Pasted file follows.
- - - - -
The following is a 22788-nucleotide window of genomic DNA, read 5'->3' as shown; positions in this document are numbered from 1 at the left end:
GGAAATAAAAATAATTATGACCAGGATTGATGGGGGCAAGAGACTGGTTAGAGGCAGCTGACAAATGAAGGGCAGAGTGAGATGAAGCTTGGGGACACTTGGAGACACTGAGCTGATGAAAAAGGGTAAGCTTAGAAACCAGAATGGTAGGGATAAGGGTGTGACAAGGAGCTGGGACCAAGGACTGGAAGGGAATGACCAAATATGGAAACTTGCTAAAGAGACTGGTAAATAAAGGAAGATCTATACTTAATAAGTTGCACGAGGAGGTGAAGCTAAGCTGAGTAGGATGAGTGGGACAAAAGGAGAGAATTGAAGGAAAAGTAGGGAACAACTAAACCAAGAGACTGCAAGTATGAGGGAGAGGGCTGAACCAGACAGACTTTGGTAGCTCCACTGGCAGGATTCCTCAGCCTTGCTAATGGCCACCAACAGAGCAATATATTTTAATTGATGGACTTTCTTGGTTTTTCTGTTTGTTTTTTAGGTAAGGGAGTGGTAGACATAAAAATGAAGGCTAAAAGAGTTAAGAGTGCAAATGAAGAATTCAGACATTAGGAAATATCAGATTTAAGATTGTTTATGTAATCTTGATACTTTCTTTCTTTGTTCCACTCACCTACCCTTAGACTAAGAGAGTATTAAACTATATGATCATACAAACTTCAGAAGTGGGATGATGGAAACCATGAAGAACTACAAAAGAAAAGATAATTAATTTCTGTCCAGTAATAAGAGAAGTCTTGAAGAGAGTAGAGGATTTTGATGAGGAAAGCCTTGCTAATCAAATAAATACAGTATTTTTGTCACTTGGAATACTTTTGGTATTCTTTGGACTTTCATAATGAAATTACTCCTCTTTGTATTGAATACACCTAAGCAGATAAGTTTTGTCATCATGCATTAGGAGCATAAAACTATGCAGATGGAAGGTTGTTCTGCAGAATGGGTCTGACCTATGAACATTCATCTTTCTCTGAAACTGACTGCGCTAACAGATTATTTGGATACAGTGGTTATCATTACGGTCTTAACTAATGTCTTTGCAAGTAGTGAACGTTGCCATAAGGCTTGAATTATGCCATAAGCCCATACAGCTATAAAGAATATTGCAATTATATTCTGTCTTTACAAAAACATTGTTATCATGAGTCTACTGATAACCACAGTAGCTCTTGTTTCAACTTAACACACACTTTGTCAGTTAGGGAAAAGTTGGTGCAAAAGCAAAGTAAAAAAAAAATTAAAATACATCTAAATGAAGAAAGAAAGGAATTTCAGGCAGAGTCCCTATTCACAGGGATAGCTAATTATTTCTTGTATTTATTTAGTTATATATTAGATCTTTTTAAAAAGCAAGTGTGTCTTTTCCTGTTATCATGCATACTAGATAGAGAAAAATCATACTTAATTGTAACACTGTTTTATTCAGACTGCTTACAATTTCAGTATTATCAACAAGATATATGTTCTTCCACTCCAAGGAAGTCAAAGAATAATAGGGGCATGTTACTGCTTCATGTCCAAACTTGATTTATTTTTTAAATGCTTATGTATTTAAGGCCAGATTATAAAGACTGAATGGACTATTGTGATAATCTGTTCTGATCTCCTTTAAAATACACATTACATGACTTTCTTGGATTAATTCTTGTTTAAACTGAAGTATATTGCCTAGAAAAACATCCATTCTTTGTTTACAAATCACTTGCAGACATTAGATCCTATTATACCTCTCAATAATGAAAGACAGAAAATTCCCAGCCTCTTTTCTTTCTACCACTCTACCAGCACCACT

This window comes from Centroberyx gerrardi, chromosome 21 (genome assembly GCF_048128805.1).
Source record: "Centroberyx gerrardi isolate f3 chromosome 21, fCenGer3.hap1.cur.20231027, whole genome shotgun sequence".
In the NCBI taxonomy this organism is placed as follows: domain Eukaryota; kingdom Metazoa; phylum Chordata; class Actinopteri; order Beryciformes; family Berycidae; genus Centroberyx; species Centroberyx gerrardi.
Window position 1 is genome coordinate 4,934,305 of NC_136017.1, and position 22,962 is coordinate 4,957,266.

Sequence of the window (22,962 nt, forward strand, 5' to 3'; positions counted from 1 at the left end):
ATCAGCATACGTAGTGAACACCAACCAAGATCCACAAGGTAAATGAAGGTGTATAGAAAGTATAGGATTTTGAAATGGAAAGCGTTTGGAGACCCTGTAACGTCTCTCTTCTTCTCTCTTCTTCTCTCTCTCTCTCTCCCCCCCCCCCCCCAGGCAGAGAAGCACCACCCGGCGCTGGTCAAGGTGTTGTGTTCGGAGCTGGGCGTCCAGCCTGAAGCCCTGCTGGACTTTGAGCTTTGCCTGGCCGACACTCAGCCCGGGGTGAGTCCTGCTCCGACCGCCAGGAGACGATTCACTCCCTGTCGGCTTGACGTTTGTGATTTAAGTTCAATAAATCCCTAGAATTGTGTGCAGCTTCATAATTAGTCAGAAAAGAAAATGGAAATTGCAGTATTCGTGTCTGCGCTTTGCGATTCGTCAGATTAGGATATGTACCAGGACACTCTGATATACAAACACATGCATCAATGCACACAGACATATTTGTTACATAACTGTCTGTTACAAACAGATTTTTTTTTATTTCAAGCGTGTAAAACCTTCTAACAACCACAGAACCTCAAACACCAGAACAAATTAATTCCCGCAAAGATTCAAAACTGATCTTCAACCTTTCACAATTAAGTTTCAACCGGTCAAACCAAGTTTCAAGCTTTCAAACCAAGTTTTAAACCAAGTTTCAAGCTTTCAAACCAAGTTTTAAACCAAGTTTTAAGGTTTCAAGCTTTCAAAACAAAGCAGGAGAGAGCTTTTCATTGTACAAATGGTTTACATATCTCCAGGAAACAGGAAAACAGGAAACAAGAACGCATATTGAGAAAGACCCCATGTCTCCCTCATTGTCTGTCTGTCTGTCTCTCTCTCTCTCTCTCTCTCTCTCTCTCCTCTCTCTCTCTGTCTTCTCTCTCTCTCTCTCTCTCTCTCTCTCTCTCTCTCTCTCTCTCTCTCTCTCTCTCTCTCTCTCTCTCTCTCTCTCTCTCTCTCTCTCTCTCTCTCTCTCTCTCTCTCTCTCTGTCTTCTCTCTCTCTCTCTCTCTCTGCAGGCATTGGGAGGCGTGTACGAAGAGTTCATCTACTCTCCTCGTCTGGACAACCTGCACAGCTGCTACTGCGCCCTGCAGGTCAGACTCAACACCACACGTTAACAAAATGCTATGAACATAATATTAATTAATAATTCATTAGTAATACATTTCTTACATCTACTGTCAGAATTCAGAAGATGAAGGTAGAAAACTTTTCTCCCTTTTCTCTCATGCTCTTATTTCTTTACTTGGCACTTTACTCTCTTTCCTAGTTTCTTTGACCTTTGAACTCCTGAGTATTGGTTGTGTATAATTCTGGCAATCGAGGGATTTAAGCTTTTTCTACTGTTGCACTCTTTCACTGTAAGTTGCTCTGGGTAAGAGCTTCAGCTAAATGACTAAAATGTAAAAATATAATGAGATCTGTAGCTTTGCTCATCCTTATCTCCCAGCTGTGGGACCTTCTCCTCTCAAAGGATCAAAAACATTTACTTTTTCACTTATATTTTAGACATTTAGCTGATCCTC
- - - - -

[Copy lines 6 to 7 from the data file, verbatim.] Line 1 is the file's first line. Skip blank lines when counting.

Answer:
Window position 1 is genome coordinate 4,934,305 of NC_136017.1, and position 22,962 is coordinate 4,957,266.

Sequence of the window (22,962 nt, forward strand, 5' to 3'; positions counted from 1 at the left end):